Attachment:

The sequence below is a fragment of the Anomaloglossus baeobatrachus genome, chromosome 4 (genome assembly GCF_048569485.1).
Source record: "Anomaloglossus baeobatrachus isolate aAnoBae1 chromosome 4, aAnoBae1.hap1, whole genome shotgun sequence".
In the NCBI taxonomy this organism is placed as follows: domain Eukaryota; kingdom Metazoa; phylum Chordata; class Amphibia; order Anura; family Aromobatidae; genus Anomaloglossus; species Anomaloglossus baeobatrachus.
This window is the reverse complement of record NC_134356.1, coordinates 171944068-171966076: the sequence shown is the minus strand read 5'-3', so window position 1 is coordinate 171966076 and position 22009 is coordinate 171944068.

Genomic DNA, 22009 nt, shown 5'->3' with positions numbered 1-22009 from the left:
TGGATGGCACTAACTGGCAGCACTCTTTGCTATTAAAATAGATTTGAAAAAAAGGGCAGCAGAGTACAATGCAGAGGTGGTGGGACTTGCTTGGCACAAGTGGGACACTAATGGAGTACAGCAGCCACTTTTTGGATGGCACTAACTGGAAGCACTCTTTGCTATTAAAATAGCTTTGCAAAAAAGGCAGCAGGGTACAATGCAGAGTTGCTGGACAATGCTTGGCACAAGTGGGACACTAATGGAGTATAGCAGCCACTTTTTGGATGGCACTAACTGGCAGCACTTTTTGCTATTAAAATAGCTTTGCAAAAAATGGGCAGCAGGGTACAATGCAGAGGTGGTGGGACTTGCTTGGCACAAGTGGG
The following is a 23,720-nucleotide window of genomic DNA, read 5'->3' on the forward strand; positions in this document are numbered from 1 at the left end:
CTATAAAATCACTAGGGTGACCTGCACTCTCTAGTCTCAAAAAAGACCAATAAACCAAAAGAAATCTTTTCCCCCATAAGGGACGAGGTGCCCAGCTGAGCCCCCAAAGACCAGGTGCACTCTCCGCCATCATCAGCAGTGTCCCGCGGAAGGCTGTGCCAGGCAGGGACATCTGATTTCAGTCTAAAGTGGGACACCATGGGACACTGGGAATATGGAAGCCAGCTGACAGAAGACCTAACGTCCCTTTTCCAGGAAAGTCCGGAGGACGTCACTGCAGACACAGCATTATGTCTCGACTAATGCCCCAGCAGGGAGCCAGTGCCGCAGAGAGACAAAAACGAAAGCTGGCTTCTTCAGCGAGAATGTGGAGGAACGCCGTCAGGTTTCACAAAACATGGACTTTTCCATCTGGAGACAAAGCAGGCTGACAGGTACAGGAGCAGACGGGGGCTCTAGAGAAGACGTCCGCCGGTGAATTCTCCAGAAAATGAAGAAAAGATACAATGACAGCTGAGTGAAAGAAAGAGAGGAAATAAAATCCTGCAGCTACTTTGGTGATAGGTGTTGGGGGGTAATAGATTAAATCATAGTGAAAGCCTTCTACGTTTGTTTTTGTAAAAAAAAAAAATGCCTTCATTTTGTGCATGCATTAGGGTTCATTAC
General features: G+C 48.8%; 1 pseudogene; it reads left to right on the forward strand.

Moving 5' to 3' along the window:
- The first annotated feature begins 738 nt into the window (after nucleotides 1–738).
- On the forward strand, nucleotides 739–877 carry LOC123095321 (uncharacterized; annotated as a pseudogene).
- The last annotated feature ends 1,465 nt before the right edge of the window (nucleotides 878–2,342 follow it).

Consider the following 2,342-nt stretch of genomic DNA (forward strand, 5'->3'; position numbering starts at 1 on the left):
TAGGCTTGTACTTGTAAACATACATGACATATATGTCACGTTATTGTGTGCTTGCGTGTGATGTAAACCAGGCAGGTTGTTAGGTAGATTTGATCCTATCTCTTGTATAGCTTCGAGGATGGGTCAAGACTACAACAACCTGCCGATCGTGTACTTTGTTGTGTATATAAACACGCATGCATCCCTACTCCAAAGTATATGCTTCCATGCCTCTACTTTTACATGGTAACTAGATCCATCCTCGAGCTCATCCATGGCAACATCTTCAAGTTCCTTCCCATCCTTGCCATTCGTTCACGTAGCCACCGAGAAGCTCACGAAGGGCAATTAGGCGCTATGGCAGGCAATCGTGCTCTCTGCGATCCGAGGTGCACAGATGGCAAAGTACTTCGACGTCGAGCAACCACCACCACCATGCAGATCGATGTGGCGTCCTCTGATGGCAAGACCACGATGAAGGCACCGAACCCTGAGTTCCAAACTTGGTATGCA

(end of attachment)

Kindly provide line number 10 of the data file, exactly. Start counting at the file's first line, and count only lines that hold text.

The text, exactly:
Moving 5' to 3' along the window: